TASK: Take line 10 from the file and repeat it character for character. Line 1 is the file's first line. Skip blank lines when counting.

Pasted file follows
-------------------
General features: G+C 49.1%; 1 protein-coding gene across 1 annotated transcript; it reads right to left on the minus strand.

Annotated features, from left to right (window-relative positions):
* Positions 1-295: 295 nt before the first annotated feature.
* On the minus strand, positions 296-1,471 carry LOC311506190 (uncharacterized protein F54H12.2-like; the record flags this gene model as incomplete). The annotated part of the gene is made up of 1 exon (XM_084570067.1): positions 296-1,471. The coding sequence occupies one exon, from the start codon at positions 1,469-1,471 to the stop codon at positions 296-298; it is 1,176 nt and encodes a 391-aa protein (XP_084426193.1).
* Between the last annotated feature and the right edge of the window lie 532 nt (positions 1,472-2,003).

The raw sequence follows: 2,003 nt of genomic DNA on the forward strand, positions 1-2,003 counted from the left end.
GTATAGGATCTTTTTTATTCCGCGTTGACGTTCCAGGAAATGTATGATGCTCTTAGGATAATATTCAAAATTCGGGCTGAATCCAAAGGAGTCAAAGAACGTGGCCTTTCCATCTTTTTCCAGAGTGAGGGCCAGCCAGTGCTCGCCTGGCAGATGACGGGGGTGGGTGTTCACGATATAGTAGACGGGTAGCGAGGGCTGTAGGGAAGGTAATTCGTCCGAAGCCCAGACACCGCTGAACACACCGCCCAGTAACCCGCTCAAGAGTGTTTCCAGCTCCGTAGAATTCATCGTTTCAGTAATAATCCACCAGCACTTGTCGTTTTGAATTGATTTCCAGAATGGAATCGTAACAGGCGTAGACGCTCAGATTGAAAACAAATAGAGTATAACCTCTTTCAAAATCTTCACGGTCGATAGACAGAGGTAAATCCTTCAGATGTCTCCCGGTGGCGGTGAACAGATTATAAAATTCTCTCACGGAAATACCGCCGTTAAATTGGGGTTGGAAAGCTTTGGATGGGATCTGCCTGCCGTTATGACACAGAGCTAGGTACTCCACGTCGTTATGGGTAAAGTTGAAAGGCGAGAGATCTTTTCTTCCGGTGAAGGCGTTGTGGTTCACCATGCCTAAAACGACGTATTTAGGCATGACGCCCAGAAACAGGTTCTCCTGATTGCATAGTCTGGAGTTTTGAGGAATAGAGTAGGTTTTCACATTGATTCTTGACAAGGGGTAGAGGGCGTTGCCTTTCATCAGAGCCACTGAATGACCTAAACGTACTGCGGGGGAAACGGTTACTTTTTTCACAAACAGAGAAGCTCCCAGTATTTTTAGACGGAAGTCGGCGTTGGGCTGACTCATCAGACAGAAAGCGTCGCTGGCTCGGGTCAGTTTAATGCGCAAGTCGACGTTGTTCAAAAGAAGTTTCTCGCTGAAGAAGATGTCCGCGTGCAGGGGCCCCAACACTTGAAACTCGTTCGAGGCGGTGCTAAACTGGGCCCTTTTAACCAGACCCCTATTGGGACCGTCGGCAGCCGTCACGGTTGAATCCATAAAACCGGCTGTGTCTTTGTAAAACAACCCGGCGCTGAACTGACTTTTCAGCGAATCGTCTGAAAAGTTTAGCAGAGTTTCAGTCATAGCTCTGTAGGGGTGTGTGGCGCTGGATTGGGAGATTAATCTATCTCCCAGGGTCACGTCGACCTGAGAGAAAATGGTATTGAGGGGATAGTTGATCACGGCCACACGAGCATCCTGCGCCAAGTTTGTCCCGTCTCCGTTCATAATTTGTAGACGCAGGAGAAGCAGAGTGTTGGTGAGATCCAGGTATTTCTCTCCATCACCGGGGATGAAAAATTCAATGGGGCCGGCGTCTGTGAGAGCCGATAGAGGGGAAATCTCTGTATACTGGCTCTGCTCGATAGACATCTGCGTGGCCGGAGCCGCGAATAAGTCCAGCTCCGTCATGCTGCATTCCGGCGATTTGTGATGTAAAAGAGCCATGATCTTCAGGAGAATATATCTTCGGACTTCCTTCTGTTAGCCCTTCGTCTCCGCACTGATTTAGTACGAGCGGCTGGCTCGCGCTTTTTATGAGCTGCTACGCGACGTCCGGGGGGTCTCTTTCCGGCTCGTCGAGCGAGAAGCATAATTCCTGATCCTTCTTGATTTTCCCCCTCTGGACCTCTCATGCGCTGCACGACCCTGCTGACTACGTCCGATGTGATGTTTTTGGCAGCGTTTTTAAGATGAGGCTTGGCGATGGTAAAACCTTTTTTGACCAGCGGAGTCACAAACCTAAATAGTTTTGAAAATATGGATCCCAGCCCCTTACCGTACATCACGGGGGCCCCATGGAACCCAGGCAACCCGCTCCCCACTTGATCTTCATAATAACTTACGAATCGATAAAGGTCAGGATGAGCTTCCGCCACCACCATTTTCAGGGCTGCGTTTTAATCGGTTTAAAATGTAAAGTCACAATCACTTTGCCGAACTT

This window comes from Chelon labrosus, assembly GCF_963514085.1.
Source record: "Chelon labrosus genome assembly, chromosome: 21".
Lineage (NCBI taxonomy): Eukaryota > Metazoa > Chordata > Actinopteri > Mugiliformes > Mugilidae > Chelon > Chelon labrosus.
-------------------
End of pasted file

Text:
Lineage (NCBI taxonomy): Eukaryota > Metazoa > Chordata > Actinopteri > Mugiliformes > Mugilidae > Chelon > Chelon labrosus.